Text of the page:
Pratchett and Douglas Adams did it. Karen Joy Fowler did it in Sarah Canary. There's a lot of it in Buddy Holly is Alive and Well on Ganymede. It's what made The Phantom Tollbooth such a triumph. David Lynch manages it a lot of the time, except when he doesn't.
What they did was tell stories where the balance of the bizarre and the realistic shifted from moment to moment, maintaining the precise proportions necessary to make you care about the fictional people and their troubles while still marvelling and laughing at the gags, the weirdness, the surrealism.
Welcome to Night Vale is a brilliant podcast — one of the best things on the net, really. As Night Vale's co-creator Jeffrey Cranor explained to us, the project — a serialized radio drama about a Twilight Zone-ish town in the middle of the desert — has always been a labor of love and it shows.
But plays and novels are fundamentally different things. Plays are all about the subtext from the gap between what the players tell you they're feeling and what your intuition tells you they should be feeling. Novels are the reverse: a novel is explicitly set inside the heads of its characters and you get to pretend to be a telepath, reading someone else's mind. In the real world, you experience your own blooper reel and other peoples' highlight reels. Novels reverse that. Getting to lurk in the subconscious of people who are doing brave and great things, experiencing their doubts and agonies, is a fundamentally reassuring process.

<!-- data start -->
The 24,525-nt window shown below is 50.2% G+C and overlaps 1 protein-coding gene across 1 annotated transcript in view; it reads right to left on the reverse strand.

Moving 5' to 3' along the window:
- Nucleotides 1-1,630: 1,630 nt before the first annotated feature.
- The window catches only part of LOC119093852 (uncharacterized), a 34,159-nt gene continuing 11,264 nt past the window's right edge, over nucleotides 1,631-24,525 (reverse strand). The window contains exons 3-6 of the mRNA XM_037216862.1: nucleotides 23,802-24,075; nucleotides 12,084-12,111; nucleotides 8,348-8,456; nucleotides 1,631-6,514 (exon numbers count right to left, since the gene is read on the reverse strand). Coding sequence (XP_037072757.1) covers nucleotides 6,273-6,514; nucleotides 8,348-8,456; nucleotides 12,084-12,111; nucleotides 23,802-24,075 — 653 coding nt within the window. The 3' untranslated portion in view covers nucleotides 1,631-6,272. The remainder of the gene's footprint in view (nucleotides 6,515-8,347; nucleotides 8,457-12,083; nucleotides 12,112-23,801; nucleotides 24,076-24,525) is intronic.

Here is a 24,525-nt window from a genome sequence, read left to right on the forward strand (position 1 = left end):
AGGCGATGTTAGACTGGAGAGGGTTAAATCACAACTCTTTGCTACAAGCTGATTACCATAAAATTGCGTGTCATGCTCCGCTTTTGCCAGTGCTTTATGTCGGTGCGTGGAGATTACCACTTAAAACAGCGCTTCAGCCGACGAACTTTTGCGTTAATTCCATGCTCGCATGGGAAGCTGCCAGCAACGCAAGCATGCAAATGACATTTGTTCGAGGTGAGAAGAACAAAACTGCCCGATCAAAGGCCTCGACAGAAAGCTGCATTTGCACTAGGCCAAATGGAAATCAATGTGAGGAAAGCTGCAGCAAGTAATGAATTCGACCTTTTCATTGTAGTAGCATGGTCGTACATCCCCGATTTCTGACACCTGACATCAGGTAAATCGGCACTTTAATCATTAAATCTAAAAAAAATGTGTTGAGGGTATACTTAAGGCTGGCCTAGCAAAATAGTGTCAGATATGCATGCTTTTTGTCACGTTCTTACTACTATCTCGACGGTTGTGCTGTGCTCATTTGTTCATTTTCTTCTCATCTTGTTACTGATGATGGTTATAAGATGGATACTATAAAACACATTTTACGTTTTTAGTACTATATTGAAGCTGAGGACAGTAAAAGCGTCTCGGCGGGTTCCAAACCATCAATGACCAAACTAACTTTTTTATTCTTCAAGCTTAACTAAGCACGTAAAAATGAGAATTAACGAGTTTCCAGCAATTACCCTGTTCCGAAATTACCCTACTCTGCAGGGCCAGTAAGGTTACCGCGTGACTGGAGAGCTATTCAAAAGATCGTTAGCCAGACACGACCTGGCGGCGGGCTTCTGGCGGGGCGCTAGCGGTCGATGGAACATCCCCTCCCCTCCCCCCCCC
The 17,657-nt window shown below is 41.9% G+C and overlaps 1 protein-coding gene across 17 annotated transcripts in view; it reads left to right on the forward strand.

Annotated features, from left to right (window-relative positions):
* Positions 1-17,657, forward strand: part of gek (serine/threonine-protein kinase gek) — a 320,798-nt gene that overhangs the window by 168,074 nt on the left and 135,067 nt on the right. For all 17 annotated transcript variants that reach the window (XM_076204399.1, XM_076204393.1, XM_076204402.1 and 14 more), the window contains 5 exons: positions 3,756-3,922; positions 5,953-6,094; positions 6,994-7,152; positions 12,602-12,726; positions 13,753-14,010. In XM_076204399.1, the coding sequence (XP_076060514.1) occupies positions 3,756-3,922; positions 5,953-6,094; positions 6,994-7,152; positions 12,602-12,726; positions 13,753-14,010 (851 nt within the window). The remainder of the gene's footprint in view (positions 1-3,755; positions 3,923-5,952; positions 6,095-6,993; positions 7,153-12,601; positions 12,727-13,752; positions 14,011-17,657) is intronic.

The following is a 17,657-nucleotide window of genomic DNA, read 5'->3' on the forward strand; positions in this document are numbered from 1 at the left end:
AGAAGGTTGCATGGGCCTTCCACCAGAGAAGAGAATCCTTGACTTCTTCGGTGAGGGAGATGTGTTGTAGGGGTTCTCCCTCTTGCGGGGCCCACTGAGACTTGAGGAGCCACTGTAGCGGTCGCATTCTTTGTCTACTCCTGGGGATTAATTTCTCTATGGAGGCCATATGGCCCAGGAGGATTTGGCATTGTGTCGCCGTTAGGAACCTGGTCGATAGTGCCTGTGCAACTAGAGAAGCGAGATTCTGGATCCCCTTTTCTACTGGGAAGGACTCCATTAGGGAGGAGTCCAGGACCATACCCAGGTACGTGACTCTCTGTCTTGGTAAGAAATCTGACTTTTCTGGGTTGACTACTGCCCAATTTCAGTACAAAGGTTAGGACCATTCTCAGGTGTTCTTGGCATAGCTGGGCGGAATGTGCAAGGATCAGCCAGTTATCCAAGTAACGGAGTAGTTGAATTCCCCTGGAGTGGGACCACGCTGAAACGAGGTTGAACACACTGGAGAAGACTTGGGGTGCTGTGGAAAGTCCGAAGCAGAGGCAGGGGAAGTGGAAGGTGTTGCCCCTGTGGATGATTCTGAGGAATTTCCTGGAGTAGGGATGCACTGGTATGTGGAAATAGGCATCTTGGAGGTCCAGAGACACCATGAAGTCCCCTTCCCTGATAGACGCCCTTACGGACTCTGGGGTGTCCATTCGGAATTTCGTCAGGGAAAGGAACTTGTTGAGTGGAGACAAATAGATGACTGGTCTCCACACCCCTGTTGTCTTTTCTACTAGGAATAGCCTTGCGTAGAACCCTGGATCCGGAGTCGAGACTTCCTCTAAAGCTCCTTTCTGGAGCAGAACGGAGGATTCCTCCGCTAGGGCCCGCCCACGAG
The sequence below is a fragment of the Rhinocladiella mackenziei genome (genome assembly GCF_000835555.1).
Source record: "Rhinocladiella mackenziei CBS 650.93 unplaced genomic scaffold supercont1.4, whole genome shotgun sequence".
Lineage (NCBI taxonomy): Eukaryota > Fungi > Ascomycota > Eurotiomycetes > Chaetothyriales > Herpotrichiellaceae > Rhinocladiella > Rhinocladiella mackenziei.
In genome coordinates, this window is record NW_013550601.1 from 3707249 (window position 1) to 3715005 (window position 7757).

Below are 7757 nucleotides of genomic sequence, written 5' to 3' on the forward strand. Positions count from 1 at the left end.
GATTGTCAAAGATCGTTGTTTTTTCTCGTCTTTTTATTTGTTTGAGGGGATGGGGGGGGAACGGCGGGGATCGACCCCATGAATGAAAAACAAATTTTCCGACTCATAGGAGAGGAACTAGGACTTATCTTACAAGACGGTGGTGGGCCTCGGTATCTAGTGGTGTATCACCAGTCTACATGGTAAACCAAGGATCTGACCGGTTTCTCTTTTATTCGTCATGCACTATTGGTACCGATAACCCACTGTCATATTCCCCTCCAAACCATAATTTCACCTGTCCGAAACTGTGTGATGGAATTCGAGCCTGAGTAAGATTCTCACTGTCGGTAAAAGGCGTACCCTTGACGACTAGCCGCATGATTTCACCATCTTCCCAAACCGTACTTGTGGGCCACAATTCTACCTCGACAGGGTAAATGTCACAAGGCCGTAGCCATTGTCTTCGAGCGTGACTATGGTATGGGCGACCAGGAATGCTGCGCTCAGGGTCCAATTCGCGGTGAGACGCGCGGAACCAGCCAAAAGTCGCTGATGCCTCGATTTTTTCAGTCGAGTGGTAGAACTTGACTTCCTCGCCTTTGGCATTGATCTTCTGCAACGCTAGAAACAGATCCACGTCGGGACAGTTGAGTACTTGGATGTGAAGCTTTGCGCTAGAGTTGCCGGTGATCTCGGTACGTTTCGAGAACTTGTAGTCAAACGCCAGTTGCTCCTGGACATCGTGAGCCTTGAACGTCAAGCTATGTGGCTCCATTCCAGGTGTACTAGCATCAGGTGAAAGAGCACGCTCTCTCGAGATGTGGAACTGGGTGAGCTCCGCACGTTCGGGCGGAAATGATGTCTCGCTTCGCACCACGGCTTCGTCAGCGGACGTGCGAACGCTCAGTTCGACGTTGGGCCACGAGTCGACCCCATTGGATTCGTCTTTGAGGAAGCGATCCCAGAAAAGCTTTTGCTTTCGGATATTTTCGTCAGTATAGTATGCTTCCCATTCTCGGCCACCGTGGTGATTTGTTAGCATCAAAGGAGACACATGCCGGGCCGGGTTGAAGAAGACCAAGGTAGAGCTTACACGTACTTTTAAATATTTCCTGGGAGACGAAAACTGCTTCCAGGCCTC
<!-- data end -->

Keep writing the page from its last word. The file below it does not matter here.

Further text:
Stories like Night Vale are brilliantly suited to the radio drama form. A character who experiences something weird but doesn't find it weird — like Cecil, Night Vale's narrator, telling us in a deadpan about a school-board meeting presided over by the omnipotent Glow Cloud — invites us to fill in the weird with our imaginations, to experience contradiction in our own imaginations. It's a powerful and giddy feeling, like an optical illusion for your emotions.
But novels are different. Once you're inside a character's head in the midst of the weird, you get explicit information about which parts of their reality are weird for them, and why. It can take on the aspect of an over-explained joke, going from genuinely weird to desperately weird. Desperation is the opposite of surrealism.
Authors Joseph Fink and Jeffrey Cranor make the tightrope walk look easy.
This is a marvellous book. It's a book that manages to have a real plot — about children and their relationship to their parents, and about parents and their relationship to the world their children are growing up in — that concerns itself with the doings of outlandish places and people (a boy who changes shape as a way of acting out his teen defiance, a young woman who has been 19 for hundreds of years, a piece of paper that no one can put down) without ever being outlandish itself. Like the podcast, the novel is full of people we love and root for, full of frightening things, and full of dramatic tension that pays off beautifully with resolutions worthy of any great tale of traditional conflict.
Shot through it all is the love and integrity that made Night Vale a success from the beginning. After 400 pages, some of Night Vale's mysteries have been laid bare, we've been initiated into new ones, and most of all, we know that we're in the midst of some wonderful people.
Excitingly (if unsurprisingly!), there's an audiobook edition. I haven't heard it yet, but I bet it's amazing.
Welcome to Night Vale: A Novel [Joseph Fink and Jeffrey A Cranor/Harper Collins]